The distributive property is involving multiplying over grouped subtraction or addition terms.
It is stating that we are multiplying the number that’s outside of the parentheses by each term that’s inside of the parentheses and then add or subtract just as in the original.
The next lesson: Combining like terms
The transcript is provided for your convenience.
The distributive property in multiplication is a useful property. It lets us rewrite expressions where we are multiplying numbers by a difference or sum.
The distributive property states that the product of a difference or a sum, for example, 6(5 – 2), is equal to the difference or sum of the products, here: 6(5) – 6(2).
6(5 – 2) equals 6(3) = 18
6(5) – 6(2) equals 30 – 12 = 18
This distributive property of multiplication may be used when we’re multiplying a number by a sum. Example: suppose we want to multiply 3 by the sum of the numbers 10 + 2.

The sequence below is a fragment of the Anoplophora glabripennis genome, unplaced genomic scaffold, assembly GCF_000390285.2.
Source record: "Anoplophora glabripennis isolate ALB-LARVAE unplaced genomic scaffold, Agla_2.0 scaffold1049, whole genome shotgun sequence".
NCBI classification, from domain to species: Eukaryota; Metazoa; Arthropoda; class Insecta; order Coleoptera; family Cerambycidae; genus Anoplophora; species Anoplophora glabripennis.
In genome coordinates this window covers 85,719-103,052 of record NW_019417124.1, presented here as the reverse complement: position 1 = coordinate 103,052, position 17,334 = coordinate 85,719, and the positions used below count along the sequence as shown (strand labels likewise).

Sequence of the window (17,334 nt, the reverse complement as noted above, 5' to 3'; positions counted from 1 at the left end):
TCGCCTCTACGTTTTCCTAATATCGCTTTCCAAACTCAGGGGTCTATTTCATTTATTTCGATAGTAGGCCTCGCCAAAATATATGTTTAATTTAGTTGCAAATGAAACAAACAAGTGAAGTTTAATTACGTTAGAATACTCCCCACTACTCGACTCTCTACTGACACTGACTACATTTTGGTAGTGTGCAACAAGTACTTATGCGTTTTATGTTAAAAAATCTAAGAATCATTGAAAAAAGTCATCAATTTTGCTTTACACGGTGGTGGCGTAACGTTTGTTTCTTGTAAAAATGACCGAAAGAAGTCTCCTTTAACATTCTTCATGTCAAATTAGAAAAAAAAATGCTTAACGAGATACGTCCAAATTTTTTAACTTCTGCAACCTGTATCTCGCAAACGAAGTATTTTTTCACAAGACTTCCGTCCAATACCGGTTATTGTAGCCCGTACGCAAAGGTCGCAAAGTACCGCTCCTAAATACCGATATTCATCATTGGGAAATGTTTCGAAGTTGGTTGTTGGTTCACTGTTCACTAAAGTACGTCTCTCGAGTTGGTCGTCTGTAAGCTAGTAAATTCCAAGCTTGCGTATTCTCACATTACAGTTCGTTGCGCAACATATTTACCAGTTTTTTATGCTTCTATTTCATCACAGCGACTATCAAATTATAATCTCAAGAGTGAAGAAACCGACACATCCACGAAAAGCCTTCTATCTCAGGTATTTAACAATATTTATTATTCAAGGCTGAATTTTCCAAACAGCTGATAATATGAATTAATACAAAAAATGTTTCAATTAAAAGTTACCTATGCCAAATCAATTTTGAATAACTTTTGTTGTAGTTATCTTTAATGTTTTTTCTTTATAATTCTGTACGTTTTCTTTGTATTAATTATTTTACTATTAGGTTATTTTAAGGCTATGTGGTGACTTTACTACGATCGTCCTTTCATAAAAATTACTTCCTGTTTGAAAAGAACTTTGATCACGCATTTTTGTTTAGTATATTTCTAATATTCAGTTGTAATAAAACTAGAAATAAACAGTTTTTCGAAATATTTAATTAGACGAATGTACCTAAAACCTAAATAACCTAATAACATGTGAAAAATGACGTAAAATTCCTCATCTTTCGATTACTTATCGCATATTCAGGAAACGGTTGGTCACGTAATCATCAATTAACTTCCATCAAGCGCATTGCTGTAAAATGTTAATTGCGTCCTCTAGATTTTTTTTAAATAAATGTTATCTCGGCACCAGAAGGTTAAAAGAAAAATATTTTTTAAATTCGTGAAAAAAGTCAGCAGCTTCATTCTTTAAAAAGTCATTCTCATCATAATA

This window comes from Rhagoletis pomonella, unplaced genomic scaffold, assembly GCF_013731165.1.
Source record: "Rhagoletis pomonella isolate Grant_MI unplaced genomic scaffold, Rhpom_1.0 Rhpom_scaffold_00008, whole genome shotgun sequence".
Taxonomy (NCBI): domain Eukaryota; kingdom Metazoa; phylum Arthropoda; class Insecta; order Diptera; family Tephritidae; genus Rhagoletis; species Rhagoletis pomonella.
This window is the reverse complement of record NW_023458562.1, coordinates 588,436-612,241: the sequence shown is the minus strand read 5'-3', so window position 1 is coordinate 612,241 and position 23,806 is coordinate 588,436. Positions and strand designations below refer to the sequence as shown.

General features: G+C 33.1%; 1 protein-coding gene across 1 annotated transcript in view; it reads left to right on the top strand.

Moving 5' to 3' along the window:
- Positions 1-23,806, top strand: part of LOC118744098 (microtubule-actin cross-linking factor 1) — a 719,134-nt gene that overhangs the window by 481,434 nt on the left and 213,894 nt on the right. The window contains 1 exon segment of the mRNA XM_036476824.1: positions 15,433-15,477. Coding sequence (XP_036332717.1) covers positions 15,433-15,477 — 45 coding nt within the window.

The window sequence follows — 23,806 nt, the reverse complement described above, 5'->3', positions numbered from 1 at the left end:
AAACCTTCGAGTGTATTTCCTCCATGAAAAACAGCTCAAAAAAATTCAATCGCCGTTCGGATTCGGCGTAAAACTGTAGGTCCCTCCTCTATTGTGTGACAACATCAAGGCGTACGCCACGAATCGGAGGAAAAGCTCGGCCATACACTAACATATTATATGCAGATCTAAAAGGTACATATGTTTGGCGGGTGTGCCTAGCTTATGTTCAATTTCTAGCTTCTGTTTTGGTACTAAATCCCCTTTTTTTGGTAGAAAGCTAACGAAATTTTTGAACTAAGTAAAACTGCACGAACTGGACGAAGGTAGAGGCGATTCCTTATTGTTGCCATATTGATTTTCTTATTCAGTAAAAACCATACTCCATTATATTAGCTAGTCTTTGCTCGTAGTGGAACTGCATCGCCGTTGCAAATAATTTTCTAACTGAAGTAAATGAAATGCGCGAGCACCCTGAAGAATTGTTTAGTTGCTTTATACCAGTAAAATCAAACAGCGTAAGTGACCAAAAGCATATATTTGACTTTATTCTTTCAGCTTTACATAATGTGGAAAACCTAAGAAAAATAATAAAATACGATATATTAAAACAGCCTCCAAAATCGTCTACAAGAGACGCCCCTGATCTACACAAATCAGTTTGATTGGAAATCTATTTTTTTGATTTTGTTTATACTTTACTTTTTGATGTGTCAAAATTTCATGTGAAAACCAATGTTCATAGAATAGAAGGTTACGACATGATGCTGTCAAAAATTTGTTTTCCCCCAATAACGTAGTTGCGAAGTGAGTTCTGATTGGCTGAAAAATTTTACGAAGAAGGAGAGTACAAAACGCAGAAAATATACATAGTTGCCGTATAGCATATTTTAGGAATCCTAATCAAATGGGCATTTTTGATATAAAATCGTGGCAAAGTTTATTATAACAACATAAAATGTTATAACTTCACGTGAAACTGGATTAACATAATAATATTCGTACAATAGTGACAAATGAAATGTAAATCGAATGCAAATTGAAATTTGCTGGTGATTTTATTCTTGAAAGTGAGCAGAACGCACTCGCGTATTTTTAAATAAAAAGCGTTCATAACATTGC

3(10 + 2) equals ?
According to the distributive property, we can add 10 and 2 first and then multiply this by 3, as is shown here: 3(10 + 2) = 3(12) which equals 36.
Alternatively, we can first multiply the addends by 3 (we call this: distributing the 3), and then we can add the products.
The Distributive Properties
For the real numbers a, b, and c counts:
Multiplication will distribute over addition: a(b + c) equals ab + ac
Multiplication will distribute over subtraction: a(b – c) equals ab – ac
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